WUN meeting at Penn State focuses on Critical Zone research

University Park, Pa. -- Developing a network of field sites around the globe to promote Critical Zone science is the focus of a two-day workshop held Wednesday and today at Penn State's University Park campus and sponsored by the Worldwide Universities Network (WUN).

"The Critical Zone Exploration Network Meeting" has drawn researchers from the U.S., U.K., Australia and China to promote concerted and interdisciplinary investigation of the Critical Zone, the part of the Earth where rock meets life. Human activities have changed and are changing this zone, which sustains life and extends from groundwater to the top of vegetation.

One aim of the workshop is to share ongoing research at the 20-acre Susquehanna Shale Hills Observatory as a model for other researchers and other research sites. The Shale Hills project, located near the University's Stone Valley Recreation Center, is part of the National Science Foundation-supported Critical Zone Observatory network.

An interdisciplinary team of Penn State researchers from the colleges of Engineering, Earth and Mineral Sciences and Agricultural Sciences is studying the hydrology, geology, soils and vegetation of that watershed to identify the key chemical, physical and biological processes affecting that particular Critical Zone.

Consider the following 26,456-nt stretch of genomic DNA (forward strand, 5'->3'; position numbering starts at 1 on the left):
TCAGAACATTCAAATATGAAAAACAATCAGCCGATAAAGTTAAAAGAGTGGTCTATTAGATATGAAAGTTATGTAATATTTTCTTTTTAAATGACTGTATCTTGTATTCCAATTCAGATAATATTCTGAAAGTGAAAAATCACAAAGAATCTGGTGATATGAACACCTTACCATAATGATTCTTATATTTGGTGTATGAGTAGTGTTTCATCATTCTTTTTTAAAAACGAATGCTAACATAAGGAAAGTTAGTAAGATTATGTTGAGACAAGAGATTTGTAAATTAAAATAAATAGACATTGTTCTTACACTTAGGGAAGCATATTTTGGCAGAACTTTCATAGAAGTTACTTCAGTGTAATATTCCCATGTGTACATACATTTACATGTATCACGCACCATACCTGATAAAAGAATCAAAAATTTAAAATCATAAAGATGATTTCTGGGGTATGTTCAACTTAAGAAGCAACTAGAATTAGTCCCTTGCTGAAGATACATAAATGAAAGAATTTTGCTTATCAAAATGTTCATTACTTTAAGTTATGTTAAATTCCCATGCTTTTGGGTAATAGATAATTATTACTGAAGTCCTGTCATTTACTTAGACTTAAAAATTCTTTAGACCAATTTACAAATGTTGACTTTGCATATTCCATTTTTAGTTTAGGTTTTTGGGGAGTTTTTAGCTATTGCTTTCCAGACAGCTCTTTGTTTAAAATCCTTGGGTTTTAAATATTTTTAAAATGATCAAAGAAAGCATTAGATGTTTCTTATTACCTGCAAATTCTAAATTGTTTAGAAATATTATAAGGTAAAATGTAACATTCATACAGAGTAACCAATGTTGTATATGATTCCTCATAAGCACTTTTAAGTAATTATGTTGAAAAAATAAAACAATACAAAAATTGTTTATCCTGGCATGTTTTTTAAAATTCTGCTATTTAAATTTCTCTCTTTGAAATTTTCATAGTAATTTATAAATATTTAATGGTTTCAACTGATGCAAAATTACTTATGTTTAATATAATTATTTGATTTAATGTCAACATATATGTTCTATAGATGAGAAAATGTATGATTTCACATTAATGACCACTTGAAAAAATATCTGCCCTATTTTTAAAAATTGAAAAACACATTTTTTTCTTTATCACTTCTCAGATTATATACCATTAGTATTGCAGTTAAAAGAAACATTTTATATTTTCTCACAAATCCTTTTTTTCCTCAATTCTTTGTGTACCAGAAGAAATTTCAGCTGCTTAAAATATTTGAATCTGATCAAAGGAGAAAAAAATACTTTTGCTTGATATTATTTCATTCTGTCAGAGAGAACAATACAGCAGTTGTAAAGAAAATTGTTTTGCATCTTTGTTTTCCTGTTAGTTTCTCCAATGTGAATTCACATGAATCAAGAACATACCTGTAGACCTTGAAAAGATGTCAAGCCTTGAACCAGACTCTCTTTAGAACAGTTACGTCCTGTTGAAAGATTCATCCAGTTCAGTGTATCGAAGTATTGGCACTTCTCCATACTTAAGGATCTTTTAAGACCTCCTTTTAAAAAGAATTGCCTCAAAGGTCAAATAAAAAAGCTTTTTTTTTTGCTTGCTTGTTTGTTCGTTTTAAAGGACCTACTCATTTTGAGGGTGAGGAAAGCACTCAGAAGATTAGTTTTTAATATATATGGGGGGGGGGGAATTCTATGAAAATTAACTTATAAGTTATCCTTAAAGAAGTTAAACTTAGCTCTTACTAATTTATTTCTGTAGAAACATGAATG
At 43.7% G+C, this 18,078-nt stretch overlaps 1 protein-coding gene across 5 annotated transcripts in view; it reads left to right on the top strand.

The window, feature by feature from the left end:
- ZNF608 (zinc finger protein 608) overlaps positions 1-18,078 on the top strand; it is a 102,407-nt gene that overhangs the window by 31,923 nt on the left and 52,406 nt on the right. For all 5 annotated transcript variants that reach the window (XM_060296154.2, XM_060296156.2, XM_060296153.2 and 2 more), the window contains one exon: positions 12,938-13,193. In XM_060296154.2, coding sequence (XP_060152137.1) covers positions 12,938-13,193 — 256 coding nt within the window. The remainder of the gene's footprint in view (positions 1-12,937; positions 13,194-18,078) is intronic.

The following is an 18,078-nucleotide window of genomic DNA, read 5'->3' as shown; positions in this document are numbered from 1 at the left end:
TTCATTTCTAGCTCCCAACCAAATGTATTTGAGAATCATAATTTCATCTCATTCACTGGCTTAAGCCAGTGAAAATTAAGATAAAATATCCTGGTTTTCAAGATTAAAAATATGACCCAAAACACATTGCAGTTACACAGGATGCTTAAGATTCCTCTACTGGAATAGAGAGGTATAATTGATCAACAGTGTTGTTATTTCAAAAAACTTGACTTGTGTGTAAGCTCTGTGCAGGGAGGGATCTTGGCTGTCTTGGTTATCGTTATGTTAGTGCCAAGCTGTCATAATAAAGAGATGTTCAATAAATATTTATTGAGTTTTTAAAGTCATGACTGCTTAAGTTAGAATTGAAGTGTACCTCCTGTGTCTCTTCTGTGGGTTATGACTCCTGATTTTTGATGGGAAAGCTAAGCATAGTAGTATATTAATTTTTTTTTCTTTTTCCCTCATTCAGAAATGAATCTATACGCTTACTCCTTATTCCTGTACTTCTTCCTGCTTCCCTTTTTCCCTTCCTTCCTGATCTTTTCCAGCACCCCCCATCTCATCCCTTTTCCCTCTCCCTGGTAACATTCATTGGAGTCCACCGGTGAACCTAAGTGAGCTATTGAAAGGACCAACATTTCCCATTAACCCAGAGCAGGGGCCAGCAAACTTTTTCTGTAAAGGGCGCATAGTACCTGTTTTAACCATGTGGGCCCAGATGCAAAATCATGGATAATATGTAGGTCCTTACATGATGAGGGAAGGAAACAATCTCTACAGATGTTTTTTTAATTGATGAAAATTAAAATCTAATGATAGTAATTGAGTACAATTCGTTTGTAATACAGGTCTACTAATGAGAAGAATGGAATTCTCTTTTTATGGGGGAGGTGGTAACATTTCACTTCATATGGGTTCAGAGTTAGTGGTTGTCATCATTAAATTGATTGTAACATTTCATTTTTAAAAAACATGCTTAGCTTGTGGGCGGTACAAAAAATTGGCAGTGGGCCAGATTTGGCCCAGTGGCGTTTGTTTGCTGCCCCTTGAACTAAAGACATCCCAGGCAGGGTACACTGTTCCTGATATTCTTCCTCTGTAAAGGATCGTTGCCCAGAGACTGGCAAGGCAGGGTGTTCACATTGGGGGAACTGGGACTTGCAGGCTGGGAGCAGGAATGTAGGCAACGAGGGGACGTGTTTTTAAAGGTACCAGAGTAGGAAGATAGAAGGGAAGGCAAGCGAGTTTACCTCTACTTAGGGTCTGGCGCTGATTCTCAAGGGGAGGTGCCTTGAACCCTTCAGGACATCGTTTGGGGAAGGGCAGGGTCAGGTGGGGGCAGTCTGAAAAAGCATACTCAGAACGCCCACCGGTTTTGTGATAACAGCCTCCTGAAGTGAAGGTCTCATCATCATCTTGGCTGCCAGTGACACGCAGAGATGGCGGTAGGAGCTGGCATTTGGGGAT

The expectation is that by building a global network of field sites like Shale Hills, researchers can then develop models to predict the impacts of human activities on those processes and thereby determine how best to protect and sustain the Critical Zone.

The need for new policies to protect Europe's soil resources has been identified by the European Commission as essential to ensure environmental sustainability and economic stability, said Steve Banwart, University of Sheffield, a co-convener of the meeting. The EC has targeted desertification, loss of soil fertility and soil erosion as key elements of Critical Zone research.

Having a network of sites around the globe will enable researchers to compare data of similar measurements from multiple sites and thereby develop a better understanding of the Critical Zone, said Susan Brantley, director of the Penn State Earth and Environmental Systems Institute which hosted the meeting.

"We are encouraging researchers to share data across sites so that we can begin to quantitatively predict how the Critical Zone is responding to natural and human perturbation," said Tim White, senior research associate, who organized the meeting.

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Last Updated April 06, 2010